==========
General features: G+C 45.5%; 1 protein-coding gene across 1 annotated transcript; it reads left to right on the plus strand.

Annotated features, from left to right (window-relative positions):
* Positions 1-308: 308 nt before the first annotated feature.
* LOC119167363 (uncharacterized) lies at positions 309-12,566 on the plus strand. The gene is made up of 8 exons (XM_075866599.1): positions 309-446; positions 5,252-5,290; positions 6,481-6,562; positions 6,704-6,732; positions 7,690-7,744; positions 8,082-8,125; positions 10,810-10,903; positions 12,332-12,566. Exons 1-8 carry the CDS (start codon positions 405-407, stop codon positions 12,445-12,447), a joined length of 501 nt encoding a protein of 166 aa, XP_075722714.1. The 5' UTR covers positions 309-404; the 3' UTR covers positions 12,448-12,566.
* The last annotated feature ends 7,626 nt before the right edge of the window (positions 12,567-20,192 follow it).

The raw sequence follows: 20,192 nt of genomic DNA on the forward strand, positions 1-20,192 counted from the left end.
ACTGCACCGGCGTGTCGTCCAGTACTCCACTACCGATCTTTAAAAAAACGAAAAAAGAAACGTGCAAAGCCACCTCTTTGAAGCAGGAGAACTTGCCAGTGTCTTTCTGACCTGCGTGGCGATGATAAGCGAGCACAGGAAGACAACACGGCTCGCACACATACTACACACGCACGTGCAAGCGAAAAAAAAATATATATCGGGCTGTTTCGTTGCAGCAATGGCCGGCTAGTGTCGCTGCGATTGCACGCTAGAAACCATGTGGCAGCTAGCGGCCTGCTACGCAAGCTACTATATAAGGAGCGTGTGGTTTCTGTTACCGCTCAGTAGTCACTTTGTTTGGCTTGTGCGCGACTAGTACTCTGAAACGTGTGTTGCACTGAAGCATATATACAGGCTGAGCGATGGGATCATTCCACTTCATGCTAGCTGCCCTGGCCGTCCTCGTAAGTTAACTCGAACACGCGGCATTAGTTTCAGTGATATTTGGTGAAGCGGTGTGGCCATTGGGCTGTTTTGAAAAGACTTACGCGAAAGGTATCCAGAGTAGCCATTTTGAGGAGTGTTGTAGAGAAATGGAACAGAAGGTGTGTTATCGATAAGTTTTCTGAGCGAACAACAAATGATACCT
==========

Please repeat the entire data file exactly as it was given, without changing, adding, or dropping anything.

General features: G+C 45.5%; 1 protein-coding gene across 1 annotated transcript; it reads left to right on the plus strand.

Annotated features, from left to right (window-relative positions):
* Positions 1-308: 308 nt before the first annotated feature.
* LOC119167363 (uncharacterized) lies at positions 309-12,566 on the plus strand. The gene is made up of 8 exons (XM_075866599.1): positions 309-446; positions 5,252-5,290; positions 6,481-6,562; positions 6,704-6,732; positions 7,690-7,744; positions 8,082-8,125; positions 10,810-10,903; positions 12,332-12,566. Exons 1-8 carry the CDS (start codon positions 405-407, stop codon positions 12,445-12,447), a joined length of 501 nt encoding a protein of 166 aa, XP_075722714.1. The 5' UTR covers positions 309-404; the 3' UTR covers positions 12,448-12,566.
* The last annotated feature ends 7,626 nt before the right edge of the window (positions 12,567-20,192 follow it).

The raw sequence follows: 20,192 nt of genomic DNA on the forward strand, positions 1-20,192 counted from the left end.
ACTGCACCGGCGTGTCGTCCAGTACTCCACTACCGATCTTTAAAAAAACGAAAAAAGAAACGTGCAAAGCCACCTCTTTGAAGCAGGAGAACTTGCCAGTGTCTTTCTGACCTGCGTGGCGATGATAAGCGAGCACAGGAAGACAACACGGCTCGCACACATACTACACACGCACGTGCAAGCGAAAAAAAAATATATATCGGGCTGTTTCGTTGCAGCAATGGCCGGCTAGTGTCGCTGCGATTGCACGCTAGAAACCATGTGGCAGCTAGCGGCCTGCTACGCAAGCTACTATATAAGGAGCGTGTGGTTTCTGTTACCGCTCAGTAGTCACTTTGTTTGGCTTGTGCGCGACTAGTACTCTGAAACGTGTGTTGCACTGAAGCATATATACAGGCTGAGCGATGGGATCATTCCACTTCATGCTAGCTGCCCTGGCCGTCCTCGTAAGTTAACTCGAACACGCGGCATTAGTTTCAGTGATATTTGGTGAAGCGGTGTGGCCATTGGGCTGTTTTGAAAAGACTTACGCGAAAGGTATCCAGAGTAGCCATTTTGAGGAGTGTTGTAGAGAAATGGAACAGAAGGTGTGTTATCGATAAGTTTTCTGAGCGAACAACAAATGATACCT